Asia markets set to rise following Wall Street's gains, Tokyo inflation notches up

Tesla’s strong orders and weak margins have Wall Street analysts conflicted

Wall Street analysts are divided on Tesla after the electric car company’s latest quarterly results.

Tesla reported a beat on both earnings and revenue for the fourth quarter, and assuaged investor fears of weaker growth at the company after recently issuing a round of price cuts. While the move triggered a drop in used Tesla prices, they also supported demand for the vehicles.

“Thus far in January we’ve seen the strongest orders year to date than ever in our history. We’re currently seeing orders of almost twice the rate of production,” Musk said during a call with analysts.

For Goldman Sachs’ Mark Delaney, that was the “most important takeaway from the call.”

“Importantly, Tesla commented that since it lowered prices it has seen the strongest orders year-to-date in its history, with orders running about 2X production. While we believe this rate of orders may not be sustained in light of the weak macroeconomic environment, it would suggest the company is tracking well to our 1.8 mn delivery estimate,” Delaney wrote.

Other analysts were more negative on the stock outlook, however, saying that Tesla’s automotive gross margins, which was the lowest figure in the last five quarters, spelled trouble ahead.

AllianceBernstein’s Toni Sacconaghi reiterated an underperform rating on Tesla, saying the automaker’s latest results and earnings call had “something for bulls and bears,” adding he remains “torn” on the company. While the strong orders are promising, the analyst said the auto gross margins were too weak to overlook.

“Despite raising our energy storage forecast materially, our FY EPS declines from $3.80 to $3.54 amid lower margins. Moreover, while no one (including Tesla) knows what demand elasticity is, we believe it is uncertain whether surging demand will be sustained, particularly in China, where we believe more price cuts will likely be needed before year end,” Sacconaghi wrote.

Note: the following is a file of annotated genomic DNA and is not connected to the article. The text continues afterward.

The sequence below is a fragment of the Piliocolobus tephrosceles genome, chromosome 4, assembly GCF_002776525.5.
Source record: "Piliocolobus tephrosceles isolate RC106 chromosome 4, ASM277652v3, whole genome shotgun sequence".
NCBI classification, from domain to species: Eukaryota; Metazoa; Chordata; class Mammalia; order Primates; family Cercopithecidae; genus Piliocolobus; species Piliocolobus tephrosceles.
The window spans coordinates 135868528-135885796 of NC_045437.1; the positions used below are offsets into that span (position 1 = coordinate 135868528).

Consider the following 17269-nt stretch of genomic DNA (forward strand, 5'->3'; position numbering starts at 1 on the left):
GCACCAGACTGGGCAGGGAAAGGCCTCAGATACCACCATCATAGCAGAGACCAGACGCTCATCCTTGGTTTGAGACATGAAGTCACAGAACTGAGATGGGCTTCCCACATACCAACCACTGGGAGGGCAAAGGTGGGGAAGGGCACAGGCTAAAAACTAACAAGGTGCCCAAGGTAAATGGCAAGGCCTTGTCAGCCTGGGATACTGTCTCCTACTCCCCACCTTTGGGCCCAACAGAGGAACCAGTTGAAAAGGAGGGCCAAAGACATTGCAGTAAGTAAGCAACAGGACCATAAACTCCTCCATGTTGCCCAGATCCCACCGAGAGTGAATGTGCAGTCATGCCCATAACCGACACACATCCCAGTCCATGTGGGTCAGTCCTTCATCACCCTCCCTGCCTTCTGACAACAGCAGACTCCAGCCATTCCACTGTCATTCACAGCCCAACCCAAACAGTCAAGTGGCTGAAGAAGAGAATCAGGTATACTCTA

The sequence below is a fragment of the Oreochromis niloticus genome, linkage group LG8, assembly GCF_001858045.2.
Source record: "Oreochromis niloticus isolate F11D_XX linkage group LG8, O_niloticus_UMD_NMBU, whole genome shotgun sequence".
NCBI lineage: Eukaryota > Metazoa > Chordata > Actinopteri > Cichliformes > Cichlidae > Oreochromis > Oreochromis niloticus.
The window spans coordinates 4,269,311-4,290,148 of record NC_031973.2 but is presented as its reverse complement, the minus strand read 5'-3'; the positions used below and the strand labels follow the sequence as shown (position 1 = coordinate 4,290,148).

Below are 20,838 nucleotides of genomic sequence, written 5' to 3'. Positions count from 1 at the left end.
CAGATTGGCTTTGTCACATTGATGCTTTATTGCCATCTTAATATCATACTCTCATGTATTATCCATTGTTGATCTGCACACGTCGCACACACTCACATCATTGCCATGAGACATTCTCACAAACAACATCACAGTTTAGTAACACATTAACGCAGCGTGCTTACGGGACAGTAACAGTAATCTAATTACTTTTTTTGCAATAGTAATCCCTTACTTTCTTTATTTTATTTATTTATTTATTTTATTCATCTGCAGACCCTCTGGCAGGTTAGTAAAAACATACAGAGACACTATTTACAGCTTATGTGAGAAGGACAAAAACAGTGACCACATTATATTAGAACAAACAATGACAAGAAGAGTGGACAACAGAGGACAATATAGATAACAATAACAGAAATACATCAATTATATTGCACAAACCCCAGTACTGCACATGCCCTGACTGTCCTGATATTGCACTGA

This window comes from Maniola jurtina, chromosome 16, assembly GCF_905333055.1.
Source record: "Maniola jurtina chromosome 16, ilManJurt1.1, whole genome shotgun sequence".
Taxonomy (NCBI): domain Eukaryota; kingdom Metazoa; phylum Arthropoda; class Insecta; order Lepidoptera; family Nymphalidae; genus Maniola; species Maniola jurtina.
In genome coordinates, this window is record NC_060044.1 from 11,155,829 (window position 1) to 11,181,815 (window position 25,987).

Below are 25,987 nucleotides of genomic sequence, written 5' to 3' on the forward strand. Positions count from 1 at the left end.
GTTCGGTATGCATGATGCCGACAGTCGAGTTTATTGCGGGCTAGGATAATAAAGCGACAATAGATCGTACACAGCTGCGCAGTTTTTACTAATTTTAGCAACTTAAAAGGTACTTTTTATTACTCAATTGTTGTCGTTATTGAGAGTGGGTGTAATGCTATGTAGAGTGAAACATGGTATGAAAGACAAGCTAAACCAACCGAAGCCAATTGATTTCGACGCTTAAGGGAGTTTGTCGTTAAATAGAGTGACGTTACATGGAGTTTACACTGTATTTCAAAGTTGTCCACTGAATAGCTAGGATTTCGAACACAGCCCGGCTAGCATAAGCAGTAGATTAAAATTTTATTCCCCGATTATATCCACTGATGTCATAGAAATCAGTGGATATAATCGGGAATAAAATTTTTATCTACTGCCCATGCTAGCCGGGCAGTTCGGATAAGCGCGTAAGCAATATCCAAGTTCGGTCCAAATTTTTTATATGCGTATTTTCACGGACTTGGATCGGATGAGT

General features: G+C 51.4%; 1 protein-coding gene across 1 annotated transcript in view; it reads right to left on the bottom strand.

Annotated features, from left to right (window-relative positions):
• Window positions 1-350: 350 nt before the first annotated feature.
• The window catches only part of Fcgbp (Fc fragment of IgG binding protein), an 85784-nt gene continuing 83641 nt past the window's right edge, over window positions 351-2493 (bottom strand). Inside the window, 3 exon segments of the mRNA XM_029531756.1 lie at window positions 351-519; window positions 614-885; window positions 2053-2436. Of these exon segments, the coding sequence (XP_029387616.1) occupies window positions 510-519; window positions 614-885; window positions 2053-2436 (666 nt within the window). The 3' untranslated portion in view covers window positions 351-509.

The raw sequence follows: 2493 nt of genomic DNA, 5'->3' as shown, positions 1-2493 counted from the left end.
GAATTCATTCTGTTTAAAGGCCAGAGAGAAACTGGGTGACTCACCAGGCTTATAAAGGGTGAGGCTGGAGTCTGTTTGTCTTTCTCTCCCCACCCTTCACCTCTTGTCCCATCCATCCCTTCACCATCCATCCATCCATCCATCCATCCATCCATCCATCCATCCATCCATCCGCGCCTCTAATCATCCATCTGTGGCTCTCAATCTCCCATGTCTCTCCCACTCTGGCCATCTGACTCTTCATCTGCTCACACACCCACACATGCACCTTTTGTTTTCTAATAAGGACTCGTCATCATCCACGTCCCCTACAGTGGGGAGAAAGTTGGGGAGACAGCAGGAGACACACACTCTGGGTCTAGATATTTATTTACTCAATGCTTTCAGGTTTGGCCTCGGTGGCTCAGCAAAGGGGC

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— Sarah Min

GDP, other fourth-quarter data shows economic challenges are ‘beginning to clear,’ economist says

Thursday’s GDP data adds to a broadening picture of economic growth in the fourth quarter, according to Curt Long, chief economist at the National Association of Federally-Insured Credit Unions. And that signals to him the economic outlook is improving.

“The big picture view of economic growth in the fourth quarter is a positive one. Much of that growth was concentrated in inventory build, which is unlikely to grow at a similar pace in 2023,” Long said. “Nevertheless, with resilient consumer spending, low unemployment claims, and receding inflation, some of the clouds that were forming over the economy several months ago are beginning to clear.”

— Alex Harring

U.S. GDP rose slightly more than expected in the fourth quarter

The U.S. economy expanded at an annualized pace of 2.9% in the fourth quarter, slightly outperforming a Dow Jones estimate of 2.8%. The Commerce Department’s report comes even as inflation persists and the Federal Reserve continues to raise rates.

Consumer spending rose 2.1% for the period, down slightly from 2.3% in the previous period but still positive.

— Jeff Cox

Bitcoin heading toward best month since 2020

Bitcoin’s remains in rally mode despite pulling back the past two days and the cryptocurrency is on pace for its best month since 2020. Some investors see crypto prices as a leading indicator of investors’ risk appetite.

So far this month and year, bitcoin has risen almost 40% and is poised to post its best monthly performance since December 2020, when it gained 49.47% for the month.

Meanwhile, the S&P 500 has risen about 5% this month.

— Tanaya Macheel